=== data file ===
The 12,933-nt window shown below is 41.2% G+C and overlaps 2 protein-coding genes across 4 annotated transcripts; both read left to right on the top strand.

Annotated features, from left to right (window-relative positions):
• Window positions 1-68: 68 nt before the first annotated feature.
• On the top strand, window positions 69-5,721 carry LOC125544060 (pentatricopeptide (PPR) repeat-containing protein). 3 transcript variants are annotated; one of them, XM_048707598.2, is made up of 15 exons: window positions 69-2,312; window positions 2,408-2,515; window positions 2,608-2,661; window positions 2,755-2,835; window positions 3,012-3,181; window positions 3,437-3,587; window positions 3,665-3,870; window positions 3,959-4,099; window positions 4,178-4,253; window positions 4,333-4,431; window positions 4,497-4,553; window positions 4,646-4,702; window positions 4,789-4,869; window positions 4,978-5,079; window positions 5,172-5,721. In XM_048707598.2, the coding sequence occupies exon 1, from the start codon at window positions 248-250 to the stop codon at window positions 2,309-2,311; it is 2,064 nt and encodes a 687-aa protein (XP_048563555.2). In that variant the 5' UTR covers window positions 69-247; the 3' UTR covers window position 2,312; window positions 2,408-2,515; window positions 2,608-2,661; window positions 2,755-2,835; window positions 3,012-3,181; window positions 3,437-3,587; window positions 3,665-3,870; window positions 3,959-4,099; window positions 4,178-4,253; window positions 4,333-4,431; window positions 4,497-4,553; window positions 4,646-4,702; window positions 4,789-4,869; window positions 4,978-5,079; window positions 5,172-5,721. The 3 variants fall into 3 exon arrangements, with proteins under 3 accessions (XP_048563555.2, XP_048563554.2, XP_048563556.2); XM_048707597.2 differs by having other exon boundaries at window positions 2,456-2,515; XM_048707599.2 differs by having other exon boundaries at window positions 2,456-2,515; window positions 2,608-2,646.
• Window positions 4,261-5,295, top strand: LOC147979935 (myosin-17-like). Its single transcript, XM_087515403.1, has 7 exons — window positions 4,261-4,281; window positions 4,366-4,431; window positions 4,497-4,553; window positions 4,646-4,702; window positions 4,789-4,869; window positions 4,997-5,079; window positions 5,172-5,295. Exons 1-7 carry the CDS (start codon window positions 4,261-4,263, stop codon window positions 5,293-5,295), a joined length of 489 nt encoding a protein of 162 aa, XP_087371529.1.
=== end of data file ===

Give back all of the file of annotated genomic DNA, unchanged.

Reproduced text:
The 12,933-nt window shown below is 41.2% G+C and overlaps 2 protein-coding genes across 4 annotated transcripts; both read left to right on the top strand.

Annotated features, from left to right (window-relative positions):
• Window positions 1-68: 68 nt before the first annotated feature.
• On the top strand, window positions 69-5,721 carry LOC125544060 (pentatricopeptide (PPR) repeat-containing protein). 3 transcript variants are annotated; one of them, XM_048707598.2, is made up of 15 exons: window positions 69-2,312; window positions 2,408-2,515; window positions 2,608-2,661; window positions 2,755-2,835; window positions 3,012-3,181; window positions 3,437-3,587; window positions 3,665-3,870; window positions 3,959-4,099; window positions 4,178-4,253; window positions 4,333-4,431; window positions 4,497-4,553; window positions 4,646-4,702; window positions 4,789-4,869; window positions 4,978-5,079; window positions 5,172-5,721. In XM_048707598.2, the coding sequence occupies exon 1, from the start codon at window positions 248-250 to the stop codon at window positions 2,309-2,311; it is 2,064 nt and encodes a 687-aa protein (XP_048563555.2). In that variant the 5' UTR covers window positions 69-247; the 3' UTR covers window position 2,312; window positions 2,408-2,515; window positions 2,608-2,661; window positions 2,755-2,835; window positions 3,012-3,181; window positions 3,437-3,587; window positions 3,665-3,870; window positions 3,959-4,099; window positions 4,178-4,253; window positions 4,333-4,431; window positions 4,497-4,553; window positions 4,646-4,702; window positions 4,789-4,869; window positions 4,978-5,079; window positions 5,172-5,721. The 3 variants fall into 3 exon arrangements, with proteins under 3 accessions (XP_048563555.2, XP_048563554.2, XP_048563556.2); XM_048707597.2 differs by having other exon boundaries at window positions 2,456-2,515; XM_048707599.2 differs by having other exon boundaries at window positions 2,456-2,515; window positions 2,608-2,646.
• Window positions 4,261-5,295, top strand: LOC147979935 (myosin-17-like). Its single transcript, XM_087515403.1, has 7 exons — window positions 4,261-4,281; window positions 4,366-4,431; window positions 4,497-4,553; window positions 4,646-4,702; window positions 4,789-4,869; window positions 4,997-5,079; window positions 5,172-5,295. Exons 1-7 carry the CDS (start codon window positions 4,261-4,263, stop codon window positions 5,293-5,295), a joined length of 489 nt encoding a protein of 162 aa, XP_087371529.1.